Monthly Archives: November 2007

10,000+ Miles per Acre on Cellulosic Biogas

Biopact reports that Salzburg AG has opened its first biomethane gas station, allowing owners of Compressed Natural Gas vehicles to use their blend of 20%.  This is the first retail station I have heard of selling a cellulosic-derived fuel to retail customers (are there others?) Prospective Cellulosic Ethanol investors should take note... while cellulosic feedstocks are likely to supply much of our liquid fuels in the future (although not as much as we currently use), cellulosic ethanol is unlikely to have the field (so to speak) to itself.  Ethanol's low energy density and difficulty of transport will...

Give the Gift of a Future This Christmas: Five Sustainable Companies For Your Kids...

A Carbon Conundrum for Christmas Do we have to choose between happy kids this Christmas, and a happy future for those kids?  Practically everything we buy has a negative environmental impact.  If green consumption is an oxymoron, so is green giving.  Are we left with only greener giving?  It often seems that the only way to be truly green is to be like the Grinch (before his heart-enlargement) and not give anyone anything.  And skip the tree while you're at it. It's a hard decision, and while there are many Green Shopping Advisories telling us that we can buy...

The Week in Cleantech (Nov. 18 to Nov. 24) – Ethanol: Making Losers Of...

On Monday, Joe Carroll and Mario Parker at Bloomberg News argued that the current ethanol bust was making losers of Bush, Gates and D.E. Shaw. We are proud to say that at AltEnergyStocks.com, we have always been corn ethanol bears, even when many of these stocks were trending up. But beyond bragging about our foresight, which, by the way, was shared by several people, the current fiasco is a cautionary tale of the dangers of government trying to create a winner industry when that industry makes no sense on most levels. Things may change, but to date all that...

A Coal Stock…Almost

This morning, I read an article in this week's Economist that summarized well what I've been hearing over the past few weeks: coal is back in fashion with power utilities. As pointed out in the article, on a BTU basis, coal remains the cheapest fuel for thermal generation, an the prospect of high carbon prices is not deterring even European power generators from investing in coal-fired assets. A few months ago, Tom discussed his peak coal portfolio. The long-term perspective is of course critical to keep in mind, and that piece helps putting recent news around...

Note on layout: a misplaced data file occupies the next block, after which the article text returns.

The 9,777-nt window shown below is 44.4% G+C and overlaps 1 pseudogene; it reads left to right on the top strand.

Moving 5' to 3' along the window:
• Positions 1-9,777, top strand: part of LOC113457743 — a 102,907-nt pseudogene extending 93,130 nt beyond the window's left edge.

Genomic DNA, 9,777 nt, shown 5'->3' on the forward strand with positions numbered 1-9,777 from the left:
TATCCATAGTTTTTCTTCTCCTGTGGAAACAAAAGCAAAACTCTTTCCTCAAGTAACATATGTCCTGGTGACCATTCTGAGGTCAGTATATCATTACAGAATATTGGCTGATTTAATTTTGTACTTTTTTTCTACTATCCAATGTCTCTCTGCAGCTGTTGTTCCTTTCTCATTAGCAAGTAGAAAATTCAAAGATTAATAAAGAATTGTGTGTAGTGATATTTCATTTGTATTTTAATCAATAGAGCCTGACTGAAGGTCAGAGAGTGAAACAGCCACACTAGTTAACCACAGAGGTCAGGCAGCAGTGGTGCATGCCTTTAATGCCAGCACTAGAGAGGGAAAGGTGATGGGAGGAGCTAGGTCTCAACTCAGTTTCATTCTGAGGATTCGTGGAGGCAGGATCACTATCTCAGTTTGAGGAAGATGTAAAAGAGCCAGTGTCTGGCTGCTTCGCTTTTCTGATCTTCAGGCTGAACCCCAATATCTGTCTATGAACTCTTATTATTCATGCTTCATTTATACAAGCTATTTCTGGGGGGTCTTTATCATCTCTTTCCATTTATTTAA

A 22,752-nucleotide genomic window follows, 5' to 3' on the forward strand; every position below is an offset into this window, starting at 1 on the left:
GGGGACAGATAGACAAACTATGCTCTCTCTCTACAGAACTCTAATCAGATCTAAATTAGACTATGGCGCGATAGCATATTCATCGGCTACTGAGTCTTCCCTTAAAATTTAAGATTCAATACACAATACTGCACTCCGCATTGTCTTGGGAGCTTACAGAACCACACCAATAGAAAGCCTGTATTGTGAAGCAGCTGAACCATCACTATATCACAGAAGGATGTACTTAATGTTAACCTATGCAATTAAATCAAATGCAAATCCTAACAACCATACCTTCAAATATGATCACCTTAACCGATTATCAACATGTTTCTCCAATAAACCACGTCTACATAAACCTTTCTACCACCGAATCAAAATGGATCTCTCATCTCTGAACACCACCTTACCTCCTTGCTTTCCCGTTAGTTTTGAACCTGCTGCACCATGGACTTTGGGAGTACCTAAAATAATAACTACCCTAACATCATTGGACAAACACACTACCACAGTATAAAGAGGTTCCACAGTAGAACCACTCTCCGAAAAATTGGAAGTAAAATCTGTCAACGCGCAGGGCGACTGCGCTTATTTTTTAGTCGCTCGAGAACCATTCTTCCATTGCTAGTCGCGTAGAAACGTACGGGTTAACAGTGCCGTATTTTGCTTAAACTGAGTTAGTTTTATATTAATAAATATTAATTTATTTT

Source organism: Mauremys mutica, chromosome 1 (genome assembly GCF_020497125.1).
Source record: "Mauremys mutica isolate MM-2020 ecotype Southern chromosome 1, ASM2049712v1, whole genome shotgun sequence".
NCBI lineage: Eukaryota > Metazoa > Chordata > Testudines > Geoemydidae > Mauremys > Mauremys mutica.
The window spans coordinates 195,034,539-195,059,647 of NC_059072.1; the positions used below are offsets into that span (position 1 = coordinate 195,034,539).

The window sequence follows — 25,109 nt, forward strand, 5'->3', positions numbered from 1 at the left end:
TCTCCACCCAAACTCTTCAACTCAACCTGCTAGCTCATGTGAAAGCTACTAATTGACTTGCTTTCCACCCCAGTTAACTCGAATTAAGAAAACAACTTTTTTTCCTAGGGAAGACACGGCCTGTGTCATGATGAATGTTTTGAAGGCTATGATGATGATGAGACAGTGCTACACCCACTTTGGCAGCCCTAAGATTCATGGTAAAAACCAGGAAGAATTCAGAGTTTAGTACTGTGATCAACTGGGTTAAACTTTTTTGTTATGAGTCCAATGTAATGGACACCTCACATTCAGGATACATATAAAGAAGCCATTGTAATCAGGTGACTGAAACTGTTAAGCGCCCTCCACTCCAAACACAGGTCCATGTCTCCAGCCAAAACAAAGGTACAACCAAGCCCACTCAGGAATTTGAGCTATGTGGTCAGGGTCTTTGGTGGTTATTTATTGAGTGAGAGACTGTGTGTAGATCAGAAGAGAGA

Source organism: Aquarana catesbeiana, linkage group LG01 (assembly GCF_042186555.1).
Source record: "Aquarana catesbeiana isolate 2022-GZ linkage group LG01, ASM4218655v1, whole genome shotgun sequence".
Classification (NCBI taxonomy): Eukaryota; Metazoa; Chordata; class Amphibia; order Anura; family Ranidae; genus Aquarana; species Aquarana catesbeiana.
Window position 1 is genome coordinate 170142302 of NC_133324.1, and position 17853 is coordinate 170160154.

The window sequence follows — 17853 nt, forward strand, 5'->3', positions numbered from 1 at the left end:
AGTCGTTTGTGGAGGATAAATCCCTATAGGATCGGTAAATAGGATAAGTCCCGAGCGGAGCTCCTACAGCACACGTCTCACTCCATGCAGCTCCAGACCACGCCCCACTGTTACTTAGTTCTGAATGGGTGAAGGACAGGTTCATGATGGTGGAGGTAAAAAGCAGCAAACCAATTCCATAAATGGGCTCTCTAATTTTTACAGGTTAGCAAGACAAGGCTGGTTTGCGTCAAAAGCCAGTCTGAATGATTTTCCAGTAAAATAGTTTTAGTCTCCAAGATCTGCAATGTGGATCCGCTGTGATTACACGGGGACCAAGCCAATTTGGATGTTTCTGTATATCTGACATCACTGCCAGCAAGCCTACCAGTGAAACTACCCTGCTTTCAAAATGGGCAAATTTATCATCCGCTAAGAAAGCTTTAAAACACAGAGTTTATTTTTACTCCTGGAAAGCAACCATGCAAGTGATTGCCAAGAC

Our Blue Chip Alternative Energy Stock List

The market has fallen sharply, and Solar stocks have fallen even more following rumors that Congress will pass the Energy Bill without the Production Tax Credit or Investment Tax Credit.   Given this volatility and Renewable Energy's reputation for profitless startups, now might seem like an excellent time for a risk adverse investor to abandon the sector altogether.   Not so.  Even if all tax credits and other incentives for Renewable Energy were to be removed, the underlying drivers of Alternative Energy remain firmly in place: Rising energy prices and decreasing reserves, the need to reduce our Greenhouse gas emissions to avoid...

The Week in Cleantech (Nov. 11 to Nov. 17) – Is The Era Of...

The December edition of Bloomberg Markets Magazine is devoted partly to the rise of carbon capitalism. An interesting series of articles on the budding carbon economy. While there are currently few ways for North American investors to play this, I continue to believe that this is an area the environmental investor must keep an eye on. On Monday, Jim Kingsdale at Seeking Alpha discussed ethanol and biodiesel: two very different biofuels. This is an interesting piece with a bullish outlook for two biodiesel stocks. Biodiesel often lingers in the shadow of ethanol in North America, yet it is...

Hunting for Energy Efficiency Companies at the Energy Star Summit

Most studies show that the greatest potential for reducing our carbon emissions comes from energy efficiency technologies.  And, unlike many renewable energy technologies, energy efficiency is almost always less expensive than developing new energy sources, so energy efficiency businesses can be profitable now, and still have a large potential upside which will come with regulatory efforts to reduce our carbon emissions and rising energy prices. Unfortunately, the reason this free lunch exists is because selling and implementing energy efficiency technologies isn't easy.  It's also much more difficult to find companies that profit from energy efficiency than those that produce...

Trading Alert: Electro Energy Inc. (EEEI)

Since I first profiled Electro Energy Inc. (EEEI) on September 16, the stock first fell substantially to as low as 30 cents, and just recently has shot back up to the price it was when I wrote the article, a very cheap 50 cents.  bipolar rebound I have bought the stock for myself and clients repeatedly in the intervening dip, and I made another purchase at $.50 today because of two news items which dramatically improve the prospects for the company. On October 29, they announced that they raised $750,000...

Waste Vegetable Oil: A Slick Way to Biofuel Your Portfolio